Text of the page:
Off the design table for a while and a busy couple days cutting out pieces for my next piece in the shop . (Subject is still a deep dark secret!) As an engineer you just have to love gears. So here I am cutting a larger gear on the scroll saw. For the larger sizes I like to use the spoke design, not to reduce weight, but just to add to the sense of motion when the piece is operating. For me the automata show is as much below the the table as it is above.
Here's the finished gear pair temporarily placed in their pedestal to check for clearances.
Right now it's a lot about production. Having most of the CAD design done the next usual step is to lock yourself in the shop and bang a a bunch of pieces from the design. This early view of the Box 'O' Bits is mostly pedestals, shaft supports, some spacers, and a wheel. A lot more to do!
It's always a treat when things work right the first time. Here's the two big gears from a few blogs back being run in the pedestal. This is the time to check the teeth for meshing. Being just a little bit off centre on the shaft holes can wreck havoc on the operation. There is only so much you can do with the gears at this point, so if you need to increase the distance between shafts, now is the time to find out before you build the large components.
The sound in the background is the music in my shop! Oops!
Ok, last chicken picture for a while. I finished the third bird between the shivering spells. Minus 30 degrees C this weekend! Anyway I threw a Canadian penny in for scale e this time. Two of the girls seem interested in it. Say high to Chickeletta, Chickita, and Chickeisha.
Will I did manage to get a little time in the shop this afternoon and I spent the time seeing if I could build some little chickens as an accent on my next piece. It's an experiment to see if I can make them small enough to suit the scale and still be able to make them move.
This photo shows two chickens roughed out. One will move in pecking motion and the other stand still.
This is the underside of the pecking bird. The soldered assembly is the pivot tube mounted on the top of the legs. A pin through the body will go through the tube as the pivoting axle. The hole (1/4") in the rear will receive the actuating link.
No photo today, just a note to say I'm still alive since I haven't posted for a while. I'm currently working madly on the design of my next piece on my CAD software so I haven't been out cutting things in my shop for a while. Still a few mechanism hurdles to overcome.
I always find myself going a little overboard on the CAD detail, especially the characters, knowing full well that when I start carving they will become whatever they will become!
Family Day in Canada this weekend so we'll be hanging out with the grandkids. I just it was going to be warmer out. Minus 30 degrees C with the wind chill! Ouch!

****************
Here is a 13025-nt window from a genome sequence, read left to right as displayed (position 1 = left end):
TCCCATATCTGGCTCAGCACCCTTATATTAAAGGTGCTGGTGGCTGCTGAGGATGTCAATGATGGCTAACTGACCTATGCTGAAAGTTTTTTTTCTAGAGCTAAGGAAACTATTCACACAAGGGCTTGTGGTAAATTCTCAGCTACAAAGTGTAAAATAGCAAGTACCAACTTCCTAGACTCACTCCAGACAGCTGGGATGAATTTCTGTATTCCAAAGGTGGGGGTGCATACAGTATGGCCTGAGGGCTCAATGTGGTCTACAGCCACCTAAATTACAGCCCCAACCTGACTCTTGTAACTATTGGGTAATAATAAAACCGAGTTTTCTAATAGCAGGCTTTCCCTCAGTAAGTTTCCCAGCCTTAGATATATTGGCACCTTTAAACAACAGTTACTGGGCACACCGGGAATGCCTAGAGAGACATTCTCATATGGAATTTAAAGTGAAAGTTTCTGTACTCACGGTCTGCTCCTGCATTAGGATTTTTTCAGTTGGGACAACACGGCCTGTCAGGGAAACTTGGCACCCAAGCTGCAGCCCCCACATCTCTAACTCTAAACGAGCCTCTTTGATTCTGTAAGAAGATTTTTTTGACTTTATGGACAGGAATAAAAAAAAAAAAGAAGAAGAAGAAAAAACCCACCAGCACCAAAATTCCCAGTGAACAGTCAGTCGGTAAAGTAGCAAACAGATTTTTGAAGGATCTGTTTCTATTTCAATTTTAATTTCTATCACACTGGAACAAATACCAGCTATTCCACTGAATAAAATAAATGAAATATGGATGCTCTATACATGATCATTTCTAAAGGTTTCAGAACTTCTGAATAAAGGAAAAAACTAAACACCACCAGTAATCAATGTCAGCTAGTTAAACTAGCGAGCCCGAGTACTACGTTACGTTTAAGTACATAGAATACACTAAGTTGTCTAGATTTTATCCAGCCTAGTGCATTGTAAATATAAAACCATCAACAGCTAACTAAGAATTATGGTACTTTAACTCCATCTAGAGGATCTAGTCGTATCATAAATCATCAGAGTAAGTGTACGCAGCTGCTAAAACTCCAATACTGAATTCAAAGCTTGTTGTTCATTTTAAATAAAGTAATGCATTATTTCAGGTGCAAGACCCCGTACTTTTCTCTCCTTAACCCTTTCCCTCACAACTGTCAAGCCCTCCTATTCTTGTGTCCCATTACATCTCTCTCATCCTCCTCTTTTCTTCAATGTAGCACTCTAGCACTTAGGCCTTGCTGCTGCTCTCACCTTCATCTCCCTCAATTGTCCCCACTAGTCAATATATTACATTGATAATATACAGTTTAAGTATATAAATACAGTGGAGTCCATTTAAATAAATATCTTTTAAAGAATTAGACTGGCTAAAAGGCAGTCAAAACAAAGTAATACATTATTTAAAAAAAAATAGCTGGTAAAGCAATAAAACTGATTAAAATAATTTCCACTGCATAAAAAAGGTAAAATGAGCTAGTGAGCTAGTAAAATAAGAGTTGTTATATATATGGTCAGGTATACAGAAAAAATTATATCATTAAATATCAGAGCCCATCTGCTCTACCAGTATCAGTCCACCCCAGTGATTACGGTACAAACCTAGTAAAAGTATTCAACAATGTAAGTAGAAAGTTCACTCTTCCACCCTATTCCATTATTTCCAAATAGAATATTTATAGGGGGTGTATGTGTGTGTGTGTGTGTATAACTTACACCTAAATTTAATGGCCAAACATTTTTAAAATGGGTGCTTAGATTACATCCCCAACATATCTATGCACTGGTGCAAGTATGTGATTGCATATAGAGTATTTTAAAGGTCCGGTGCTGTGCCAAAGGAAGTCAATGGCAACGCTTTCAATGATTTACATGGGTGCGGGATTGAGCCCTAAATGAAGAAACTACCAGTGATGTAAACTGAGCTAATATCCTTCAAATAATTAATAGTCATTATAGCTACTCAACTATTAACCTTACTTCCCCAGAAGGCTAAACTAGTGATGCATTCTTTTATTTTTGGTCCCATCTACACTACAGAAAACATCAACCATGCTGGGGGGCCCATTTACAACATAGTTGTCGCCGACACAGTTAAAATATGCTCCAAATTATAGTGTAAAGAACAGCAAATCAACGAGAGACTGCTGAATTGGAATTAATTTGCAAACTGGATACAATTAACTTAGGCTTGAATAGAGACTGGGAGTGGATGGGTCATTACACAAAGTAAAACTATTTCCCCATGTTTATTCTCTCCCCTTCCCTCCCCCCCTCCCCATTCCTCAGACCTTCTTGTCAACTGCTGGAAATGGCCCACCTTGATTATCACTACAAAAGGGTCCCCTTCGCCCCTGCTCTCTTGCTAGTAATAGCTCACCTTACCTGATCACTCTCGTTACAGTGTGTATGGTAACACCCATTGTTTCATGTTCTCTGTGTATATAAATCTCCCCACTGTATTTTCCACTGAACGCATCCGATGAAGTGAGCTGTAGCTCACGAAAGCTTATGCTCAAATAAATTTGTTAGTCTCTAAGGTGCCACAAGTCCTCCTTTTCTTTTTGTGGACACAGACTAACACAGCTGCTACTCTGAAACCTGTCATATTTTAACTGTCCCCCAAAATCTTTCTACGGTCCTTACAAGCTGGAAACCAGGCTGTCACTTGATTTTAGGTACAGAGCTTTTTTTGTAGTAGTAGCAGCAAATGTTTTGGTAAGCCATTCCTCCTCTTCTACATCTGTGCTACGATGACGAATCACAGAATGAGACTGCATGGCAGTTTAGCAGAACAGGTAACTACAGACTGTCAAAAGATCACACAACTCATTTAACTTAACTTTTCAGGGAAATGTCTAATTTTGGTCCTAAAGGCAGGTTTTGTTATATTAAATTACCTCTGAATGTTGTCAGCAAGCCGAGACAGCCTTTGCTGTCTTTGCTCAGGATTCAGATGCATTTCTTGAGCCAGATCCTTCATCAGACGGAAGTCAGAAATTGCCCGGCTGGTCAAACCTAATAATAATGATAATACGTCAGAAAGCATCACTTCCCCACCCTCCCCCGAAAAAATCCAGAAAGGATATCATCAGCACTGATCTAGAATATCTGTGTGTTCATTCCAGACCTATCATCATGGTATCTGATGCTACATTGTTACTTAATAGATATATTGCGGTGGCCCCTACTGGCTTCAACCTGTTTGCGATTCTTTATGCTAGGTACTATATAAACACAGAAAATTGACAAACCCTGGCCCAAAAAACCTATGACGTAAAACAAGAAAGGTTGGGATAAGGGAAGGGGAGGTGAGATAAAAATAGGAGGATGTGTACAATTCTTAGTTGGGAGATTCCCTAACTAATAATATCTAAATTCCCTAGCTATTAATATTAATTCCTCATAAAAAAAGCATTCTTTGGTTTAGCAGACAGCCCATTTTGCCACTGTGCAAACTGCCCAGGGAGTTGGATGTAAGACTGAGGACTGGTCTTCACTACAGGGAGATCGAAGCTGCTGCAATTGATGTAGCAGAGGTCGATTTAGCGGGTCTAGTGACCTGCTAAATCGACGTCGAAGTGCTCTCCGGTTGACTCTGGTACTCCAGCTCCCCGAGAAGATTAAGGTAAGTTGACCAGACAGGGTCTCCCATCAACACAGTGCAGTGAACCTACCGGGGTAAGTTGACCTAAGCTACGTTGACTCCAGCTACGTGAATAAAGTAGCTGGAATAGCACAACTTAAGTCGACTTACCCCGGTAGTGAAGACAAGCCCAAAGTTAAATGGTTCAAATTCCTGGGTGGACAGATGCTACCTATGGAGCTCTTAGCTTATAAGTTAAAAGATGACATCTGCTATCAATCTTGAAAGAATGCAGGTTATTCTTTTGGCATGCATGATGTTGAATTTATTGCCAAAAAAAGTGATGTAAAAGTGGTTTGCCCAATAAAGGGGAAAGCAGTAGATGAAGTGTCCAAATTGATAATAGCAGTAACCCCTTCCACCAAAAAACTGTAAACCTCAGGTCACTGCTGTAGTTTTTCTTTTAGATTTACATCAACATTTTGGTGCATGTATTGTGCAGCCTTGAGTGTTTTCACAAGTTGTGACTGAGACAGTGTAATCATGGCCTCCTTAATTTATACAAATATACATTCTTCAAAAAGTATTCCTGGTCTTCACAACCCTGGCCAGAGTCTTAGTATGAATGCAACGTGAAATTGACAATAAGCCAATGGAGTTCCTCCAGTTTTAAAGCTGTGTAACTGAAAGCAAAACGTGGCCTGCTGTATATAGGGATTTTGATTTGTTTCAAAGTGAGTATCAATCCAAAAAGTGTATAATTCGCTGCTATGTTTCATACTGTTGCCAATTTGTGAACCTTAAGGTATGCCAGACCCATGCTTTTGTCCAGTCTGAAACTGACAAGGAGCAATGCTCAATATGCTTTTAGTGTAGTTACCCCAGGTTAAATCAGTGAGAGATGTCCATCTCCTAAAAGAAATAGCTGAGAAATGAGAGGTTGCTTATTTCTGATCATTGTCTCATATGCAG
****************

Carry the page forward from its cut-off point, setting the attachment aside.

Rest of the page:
I've had a request to make another piece where someone lounges in a comfy summer chair. Whether you know them as Muskoka or Adirondak chairs they seem iconic summer symbols.
Here's the current edition. It's two inches wide.
I had someone ask about my small "Leafs Score" automata. After some back and forth we agreed that I would make the same concept using on the "Raving Fans" design. The mechanism runs smoother and the slightly larger size would allow me to use carved heads. So here is the result!
When making automata there is sometimes need for careful thinking. For me, gluing together a large camshaft always requires focus, and I often wait until I'm mentally set before starting. The combination of getting things in the right place, in the right orientation, and at right angles to the shaft while working with CA adhesive is sometimes adventurous. Even though I thought I had preplanned carefully when doing this camshaft, I found on assembly that I had reversed the position of two cams on each side and that the head movements expected were not as planned. Here's a photo.
The second and third cams from the left are reversed as well as the sixth and seventh. This is where a good $#@&* is usually warranted. Here is the new one.
So how did I do it? One choice is to chuck it in the garbage and start anew. Another is to try and recover the gears, since they require more work to make, and scrap the cams.
Lastly you can try to save all the pieces, sacrificing only the shaft. I chose the last one. Here's how it goes.
Cut the shaft, in this case 3/8" diameter, out from between the cams/gears leaving a little protruding out on each side (1/16"). Drill thru the dowel using a drill 1/16" smaller diameter that the shaft size. (Make sure when drilling you have the cam flat. I placed it over a 1/2" hole that received the short stub on the other side.) Here's what a cam should like after doing this.
Now using a utility knife, moving around the circle, carefully push the tip down into the remaining dowel splitting it slightly several times. Repeat on the other side
Next using a flat object, like the blade of a small slotted screwdriver, push the dowel remains inward until they break. Do both sides. You really only need to get one side completely clear so you can re-drill the original original hole. I do both sides and remove as much dowel material as I can just to ensure better drilling accuracy. Sand the backside of the cam/gear flat so it lies flat for drilling. Using a forsner bit carefully drill out any remaining dowel bits and glue. Now you can assemble the cams/gears on a new shaft.
Automata is a creative blend of my life interests , engineering, art and woodworking.